, the major seventh. For typical
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s in the central range, the second roughest interval is the major second and minor seventh, followed by the tritone, the minor third (
major sixth Pythagorean major sixth , 3 Pythagorean perfect fifths on C. In music from Western culture Western culture, sometimes equated with Western civilization, Occidental culture, the Western world, Western society, and European civilization, is ...
), the major third (
minor sixth Pythagorean minor sixth on C , four Pythagorean perfect fifths. In Western classical music Classical music is art music produced or rooted in the traditions of Western culture, including both Religious music, liturgical (Religion, religious) a ...
) and the perfect fourth (fifth).


Familiarity

Familiarity also contributes to the perceived harmony of an interval. Chords that have often been heard in musical contexts tend to sound more consonant. This principle explains the gradual historical increase in harmonic complexity of Western music. For example, around 1600 unprepared seventh chords gradually became familiar and were therefore gradually perceived as more consonant. Individual characteristics such as age and musical experience also have an effect on harmony perception.


Neural correlates of harmony

The
inferior colliculus The inferior colliculus (IC) (Latin Latin (, or , ) is a classical language belonging to the Italic languages, Italic branch of the Indo-European languages. Latin was originally spoken in the area around Rome, known as Latium. Through the power ...

inferior colliculus
is a mid-brain structure which is the first site of binaural auditory integration, processing auditory information from the left and right ears. Frequency following responses (FFRs) recorded from the
mid-brain The midbrain or mesencephalon is the forward-most portion of the brainstem The brainstem (or brain stem) is the posterior stalk-like part of the brain that connects the cerebrum with the spinal cord The spinal cord is a long, thin, tubula ...

mid-brain
exhibit peaks in activity which correspond to the frequency components of a tonal stimulus. The extent to which FFRs accurately represent the harmonic information of a chord is called neural salience, and this value is correlated with behavioral ratings of the perceived pleasantness of chords. In response to harmonic intervals, cortical activity also distinguishes chords by their consonance, responding more robustly to chords with greater consonance.


Consonance and dissonance in balance


See also

* Chromatic chord *
Chromatic mediant In music Music is the art of arranging sounds in time to produce a composition through the elements of melody, harmony, rhythm, and timbre. It is one of the universal cultural Culture () is an umbrella term which encompasses the so ...
*
Harmonie is a German word that, in the context of the history of music, designates an ensemble of wind instruments (usually about five to eight players) employed by an aristocratic patron, particularly during the Classical era of the 18th century. The Harmo ...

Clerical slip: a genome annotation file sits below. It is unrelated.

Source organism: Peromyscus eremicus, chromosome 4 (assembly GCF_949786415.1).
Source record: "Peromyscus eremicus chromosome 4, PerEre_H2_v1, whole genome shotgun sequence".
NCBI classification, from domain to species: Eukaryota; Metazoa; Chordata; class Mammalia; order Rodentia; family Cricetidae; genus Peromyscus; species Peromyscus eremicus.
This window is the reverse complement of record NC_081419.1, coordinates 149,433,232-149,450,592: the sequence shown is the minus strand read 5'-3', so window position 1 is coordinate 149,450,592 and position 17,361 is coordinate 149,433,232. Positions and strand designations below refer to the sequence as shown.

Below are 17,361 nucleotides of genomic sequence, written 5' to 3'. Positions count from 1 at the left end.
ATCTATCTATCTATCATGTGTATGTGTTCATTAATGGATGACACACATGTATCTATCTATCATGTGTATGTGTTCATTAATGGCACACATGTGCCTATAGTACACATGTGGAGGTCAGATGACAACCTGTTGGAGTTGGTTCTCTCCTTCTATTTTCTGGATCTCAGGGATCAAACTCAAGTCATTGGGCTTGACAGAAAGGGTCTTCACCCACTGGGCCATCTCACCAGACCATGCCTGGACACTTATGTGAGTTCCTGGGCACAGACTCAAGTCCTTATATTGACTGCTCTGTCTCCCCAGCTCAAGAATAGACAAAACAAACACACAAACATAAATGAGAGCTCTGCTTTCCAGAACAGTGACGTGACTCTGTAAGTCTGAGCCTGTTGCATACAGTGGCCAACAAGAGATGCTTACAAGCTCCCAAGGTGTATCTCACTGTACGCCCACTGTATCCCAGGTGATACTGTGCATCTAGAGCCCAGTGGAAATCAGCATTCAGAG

Harmonie
* Homophony (music) *
List of musical terminology This is a list of musical terms that are likely to be encountered in printed scores, music reviews, and program notes. Most of the terms are Italian (see also Italian musical terms used in English Many musical terms are in Italian, because the ...
* Mathematics of musical scales * ''
Musica universalis The ''musica universalis'' (literally universal music), also called music of the spheres or harmony of the spheres, is an ancient philosophical Philosophy (from , ) is the study of general and fundamental questions, such as those about ...
'' *
Organum ''Organum'' () is, in general, a plainchant Plainsong (calque In linguistics Linguistics is the science, scientific study of language. It encompasses the analysis of every aspect of language, as well as the methods for studying and mo ...

Organum
(polyphonic chant) * Peter Westergaard's tonal theory * Physics of music *
ProlongationIn music theory Music theory is the study of the practices and possibilities of music. ''The Oxford Companion to Music'' describes three interrelated uses of the term "music theory". The first is the "Elements of music, rudiments", that are needed ...
*
Tonality Tonality is the arrangement of pitches and/or chords of a musical work in a hierarchy of perceived relations, stabilities, attractions and directionality. In this hierarchy, the single pitch or triadic chord with the greatest stability is call ...
*
Unified field In music, unified field is the 'unity of musical space' created by the free use of melodic A melody (from Greek μελῳδία, ''melōidía'', "singing, chanting"), also tune, voice or line, is a linear Linearity is the property of a ma ...
*
Voice leadingVoice leading (or part writing) is the linear progression of individual melodic lines ( voices or parts) and their interaction with one another to create harmonies, typically in accordance with the principles of common-practice harmony and counter ...


References


Footnotes


Citations

*Dahlhaus, Carl. Gjerdingen, Robert O. trans. (1990). ''Studies in the Origin of Harmonic Tonality'', p. 141. Princeton University Press. . * van der Merwe, Peter (1989). ''Origins of the Popular Style: The Antecedents of Twentieth-Century Popular Music''. Oxford: Clarendon Press. . *Nettles, Barrie & Graf, Richard (1997). ''The Chord Scale Theory and Jazz Harmony''. Advance Music,


Further reading

* Prout, Ebenezer,
Harmony, its Theory and Practice
' (1889, revised 1903)


External links



{{Authority control Concepts in aesthetics Auditory perception Sound Acoustics Consonance and dissonance